Posted by Edmond Geary | Posted in Wrongful Convictions | Posted on 13-03-2012
A confession, or what the prosecution will call a confession is usually very compelling evidence to a jury. And when other evidence in the case is inconsistent with guilt, prosecutors hardly ever slow down on the train to conviction. It has taken DNA evidence to prove scientifically in case after case that the confession given was false. Of the 289 convictions that have been reversed from later presentation of DNA evidence, about a quarter of them involve false confessions. Of course, DNA evidence is available in only a fraction of crimes, so there is no telling how many false confessions have put innocent people away – executed them.
One such case was in Oakland, California. It arose from the death of Antonio Ramirez. A minor named Felix was the person charged with murder. After Ramirez was shot 7 times, police arrested Felix, 16 years old at the time. It was late, the police isolated him without a lawyer and refused his requests for his mother. The police hammered on him until he started telling them what he thought they wanted to hear. That is the usual and expected progression given enough time to wear down the suspect, as the police know.
When police asked for a diagram of the crime scene, Felix’s efforts were so inaccurate the police never showed his product to the jury. He told police he went one direction to escape, but they had to correct him. When he described his escape route without mentioning an alley located there, the police added the alley, so he adopted it into his statement.
When the police asked him about the gun, Felix said he didn’t have a gun. The interrogators went ballistic, of course, and started yelling at him. At this point, he was definitely feeling threatened, so he made up a detail that would later help him. He told them he gave the gun to his grandfather. As was later proved, both his grandfathers were deceased.
Once gone through, the story was ready for the police to present. They taped it, sure they had fashioned a winner. But the police had forgetten to feed one critical detail to Felix. When he read the complaint in court days later, he learned for the first time the date of the crime to which he had confessed. On that day, the day Antonio Ramirez was shot to death, Felix had a perfect alibi. He had been locked up in juvenile detention.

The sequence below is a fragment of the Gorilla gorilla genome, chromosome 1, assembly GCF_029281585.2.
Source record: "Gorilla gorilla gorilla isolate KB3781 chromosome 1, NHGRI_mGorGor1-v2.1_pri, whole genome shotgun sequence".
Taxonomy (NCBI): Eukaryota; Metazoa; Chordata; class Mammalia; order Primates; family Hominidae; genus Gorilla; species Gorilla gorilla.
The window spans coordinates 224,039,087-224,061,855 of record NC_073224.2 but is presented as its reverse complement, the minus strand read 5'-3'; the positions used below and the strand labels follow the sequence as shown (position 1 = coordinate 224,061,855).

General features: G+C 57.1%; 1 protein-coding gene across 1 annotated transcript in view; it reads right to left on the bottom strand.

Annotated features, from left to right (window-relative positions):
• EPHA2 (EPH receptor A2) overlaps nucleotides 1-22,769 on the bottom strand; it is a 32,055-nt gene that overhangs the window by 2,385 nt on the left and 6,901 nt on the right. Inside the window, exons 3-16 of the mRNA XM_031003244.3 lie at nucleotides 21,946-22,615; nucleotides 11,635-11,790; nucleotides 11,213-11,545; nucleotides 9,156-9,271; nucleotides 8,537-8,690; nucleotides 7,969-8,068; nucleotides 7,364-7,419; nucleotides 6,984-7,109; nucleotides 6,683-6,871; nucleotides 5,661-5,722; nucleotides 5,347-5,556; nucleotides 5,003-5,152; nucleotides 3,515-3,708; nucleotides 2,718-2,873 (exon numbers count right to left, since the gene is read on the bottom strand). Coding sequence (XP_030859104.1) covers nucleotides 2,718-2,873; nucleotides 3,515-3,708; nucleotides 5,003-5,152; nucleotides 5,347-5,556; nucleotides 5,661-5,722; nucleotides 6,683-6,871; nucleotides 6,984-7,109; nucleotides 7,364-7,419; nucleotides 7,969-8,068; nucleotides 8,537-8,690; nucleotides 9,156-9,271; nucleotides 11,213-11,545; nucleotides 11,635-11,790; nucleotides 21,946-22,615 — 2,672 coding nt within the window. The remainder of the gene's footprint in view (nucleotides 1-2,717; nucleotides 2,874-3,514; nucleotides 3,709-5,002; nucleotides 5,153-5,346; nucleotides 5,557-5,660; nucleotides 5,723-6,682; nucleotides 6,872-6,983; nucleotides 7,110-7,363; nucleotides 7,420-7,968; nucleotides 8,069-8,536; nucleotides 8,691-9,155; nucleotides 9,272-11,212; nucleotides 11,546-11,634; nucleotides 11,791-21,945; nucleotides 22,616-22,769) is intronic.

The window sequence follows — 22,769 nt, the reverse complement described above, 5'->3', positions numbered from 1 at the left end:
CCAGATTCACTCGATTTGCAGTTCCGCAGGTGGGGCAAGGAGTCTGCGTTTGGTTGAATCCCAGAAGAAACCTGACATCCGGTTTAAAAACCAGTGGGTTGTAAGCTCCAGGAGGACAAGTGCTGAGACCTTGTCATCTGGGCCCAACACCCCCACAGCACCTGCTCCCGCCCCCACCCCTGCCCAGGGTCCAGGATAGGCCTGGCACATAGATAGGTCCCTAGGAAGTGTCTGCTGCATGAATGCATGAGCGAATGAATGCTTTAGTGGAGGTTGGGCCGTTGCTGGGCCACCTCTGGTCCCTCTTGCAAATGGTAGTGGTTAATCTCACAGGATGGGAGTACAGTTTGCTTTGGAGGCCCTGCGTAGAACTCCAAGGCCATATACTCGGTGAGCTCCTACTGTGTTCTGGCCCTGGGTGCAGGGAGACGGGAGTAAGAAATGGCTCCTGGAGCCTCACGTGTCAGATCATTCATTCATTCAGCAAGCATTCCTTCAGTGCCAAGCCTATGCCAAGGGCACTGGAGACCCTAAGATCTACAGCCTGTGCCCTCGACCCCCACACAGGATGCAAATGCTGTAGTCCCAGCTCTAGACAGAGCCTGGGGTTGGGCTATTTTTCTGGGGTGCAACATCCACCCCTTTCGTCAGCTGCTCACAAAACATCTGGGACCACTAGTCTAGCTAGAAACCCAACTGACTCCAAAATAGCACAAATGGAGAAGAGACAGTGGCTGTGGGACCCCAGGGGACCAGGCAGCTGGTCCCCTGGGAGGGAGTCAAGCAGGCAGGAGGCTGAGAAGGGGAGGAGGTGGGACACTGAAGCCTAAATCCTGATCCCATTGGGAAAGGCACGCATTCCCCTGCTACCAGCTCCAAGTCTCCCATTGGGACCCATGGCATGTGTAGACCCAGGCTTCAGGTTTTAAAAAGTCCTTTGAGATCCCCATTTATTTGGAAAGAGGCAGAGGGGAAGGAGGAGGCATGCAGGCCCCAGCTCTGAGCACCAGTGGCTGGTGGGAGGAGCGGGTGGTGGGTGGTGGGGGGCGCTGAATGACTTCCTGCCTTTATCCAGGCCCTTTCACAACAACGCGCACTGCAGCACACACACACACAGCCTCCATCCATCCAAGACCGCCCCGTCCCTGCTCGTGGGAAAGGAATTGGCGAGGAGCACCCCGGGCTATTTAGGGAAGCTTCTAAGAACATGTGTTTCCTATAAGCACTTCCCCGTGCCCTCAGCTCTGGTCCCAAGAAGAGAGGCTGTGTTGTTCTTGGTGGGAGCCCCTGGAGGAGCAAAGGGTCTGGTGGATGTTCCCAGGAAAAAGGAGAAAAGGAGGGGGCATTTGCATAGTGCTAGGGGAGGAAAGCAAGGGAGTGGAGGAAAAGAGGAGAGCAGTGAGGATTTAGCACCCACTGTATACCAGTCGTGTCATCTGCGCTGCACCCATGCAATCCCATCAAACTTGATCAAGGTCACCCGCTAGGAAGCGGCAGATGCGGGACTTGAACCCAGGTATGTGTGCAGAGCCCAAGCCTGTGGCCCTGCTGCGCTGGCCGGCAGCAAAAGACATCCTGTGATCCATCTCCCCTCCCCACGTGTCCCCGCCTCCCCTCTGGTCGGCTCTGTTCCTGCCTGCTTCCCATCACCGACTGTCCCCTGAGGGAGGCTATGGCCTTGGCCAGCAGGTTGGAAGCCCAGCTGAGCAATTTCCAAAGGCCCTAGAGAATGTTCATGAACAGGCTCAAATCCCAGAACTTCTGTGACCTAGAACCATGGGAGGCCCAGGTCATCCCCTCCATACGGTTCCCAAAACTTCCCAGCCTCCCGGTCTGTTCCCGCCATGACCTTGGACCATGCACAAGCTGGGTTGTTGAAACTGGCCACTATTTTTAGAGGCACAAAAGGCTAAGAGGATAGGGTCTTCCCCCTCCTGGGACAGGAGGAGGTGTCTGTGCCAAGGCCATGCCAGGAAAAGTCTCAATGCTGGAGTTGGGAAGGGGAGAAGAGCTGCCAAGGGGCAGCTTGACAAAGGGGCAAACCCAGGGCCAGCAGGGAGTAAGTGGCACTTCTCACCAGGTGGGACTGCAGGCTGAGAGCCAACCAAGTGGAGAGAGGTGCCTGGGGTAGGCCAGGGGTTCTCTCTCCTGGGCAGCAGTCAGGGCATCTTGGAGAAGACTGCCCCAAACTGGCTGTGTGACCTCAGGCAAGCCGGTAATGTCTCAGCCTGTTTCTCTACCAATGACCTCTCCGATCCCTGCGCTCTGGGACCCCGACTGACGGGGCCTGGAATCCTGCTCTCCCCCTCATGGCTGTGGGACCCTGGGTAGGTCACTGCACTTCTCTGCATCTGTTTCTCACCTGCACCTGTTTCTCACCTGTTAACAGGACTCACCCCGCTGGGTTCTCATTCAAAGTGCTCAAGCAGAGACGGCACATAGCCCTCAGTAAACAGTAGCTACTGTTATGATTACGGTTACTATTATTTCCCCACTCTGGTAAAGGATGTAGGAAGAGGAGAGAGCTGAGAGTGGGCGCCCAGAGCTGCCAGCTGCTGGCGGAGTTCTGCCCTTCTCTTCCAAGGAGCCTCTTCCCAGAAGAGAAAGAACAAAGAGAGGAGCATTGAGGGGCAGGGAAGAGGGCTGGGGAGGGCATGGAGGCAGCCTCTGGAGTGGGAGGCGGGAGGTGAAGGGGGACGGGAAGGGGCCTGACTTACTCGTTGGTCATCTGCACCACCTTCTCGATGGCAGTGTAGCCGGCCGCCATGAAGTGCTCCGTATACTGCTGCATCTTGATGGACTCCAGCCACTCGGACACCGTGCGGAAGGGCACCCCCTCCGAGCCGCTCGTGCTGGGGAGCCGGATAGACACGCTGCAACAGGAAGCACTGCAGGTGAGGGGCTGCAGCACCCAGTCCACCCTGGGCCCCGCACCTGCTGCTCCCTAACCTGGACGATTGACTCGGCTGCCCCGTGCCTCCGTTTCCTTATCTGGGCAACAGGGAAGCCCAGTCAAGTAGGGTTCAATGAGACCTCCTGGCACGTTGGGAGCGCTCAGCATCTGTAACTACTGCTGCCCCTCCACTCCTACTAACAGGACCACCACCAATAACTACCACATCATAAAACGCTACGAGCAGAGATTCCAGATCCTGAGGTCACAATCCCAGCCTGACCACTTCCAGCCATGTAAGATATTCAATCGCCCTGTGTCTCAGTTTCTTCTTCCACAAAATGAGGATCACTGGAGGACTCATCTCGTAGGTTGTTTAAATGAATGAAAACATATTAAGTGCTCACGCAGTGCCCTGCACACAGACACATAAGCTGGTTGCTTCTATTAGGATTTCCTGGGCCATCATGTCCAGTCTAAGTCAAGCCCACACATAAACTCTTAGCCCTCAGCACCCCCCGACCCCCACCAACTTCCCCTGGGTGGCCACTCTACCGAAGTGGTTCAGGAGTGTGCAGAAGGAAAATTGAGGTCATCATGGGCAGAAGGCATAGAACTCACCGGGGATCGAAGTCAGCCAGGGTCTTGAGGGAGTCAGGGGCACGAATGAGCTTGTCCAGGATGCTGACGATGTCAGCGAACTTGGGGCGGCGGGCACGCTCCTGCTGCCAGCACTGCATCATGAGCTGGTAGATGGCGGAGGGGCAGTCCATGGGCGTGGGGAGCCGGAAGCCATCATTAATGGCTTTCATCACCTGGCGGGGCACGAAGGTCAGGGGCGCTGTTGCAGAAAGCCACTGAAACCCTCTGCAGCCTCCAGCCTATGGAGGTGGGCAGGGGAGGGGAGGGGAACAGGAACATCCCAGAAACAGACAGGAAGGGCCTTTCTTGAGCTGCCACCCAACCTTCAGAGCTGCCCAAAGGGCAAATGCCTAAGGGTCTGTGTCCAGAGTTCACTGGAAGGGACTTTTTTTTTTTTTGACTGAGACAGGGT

Even with that alibi, however, his criminal defense lawyer was afraid to go to trial. That’s how powerful confessions, however trumped up, are to a jury. Juries simply cannot believe someone would confess to a crime they did not commit. Even judges do not want to believe someone would confess to something they did not do. The many trumped trials during the Stalin purge trials in the Soviet Union all featured confessions. They were all coerced, yet even those close to the events believed the condemned never would have confessed unless they were guilty. At least they thought that until their turn came to enter the Stalin show trial machine, they confessed falsely, and were executed.
Psychological studies show they do, however. Especially children, the mentally ill and mentally retarded do, as well as those who are drunk and high. All such people share a vulnerability to coercion and suggestion. Many are eager to propitiate authority figures, many are impulsive. Just as Felix did, children often believe they will be put in jail if they continue to resist the importunities of police and believe they will get to go home if they cooperate with the police. This is the opposite of what a mature adult would expect, so it runs counter to what jurors expect anyone else to believe.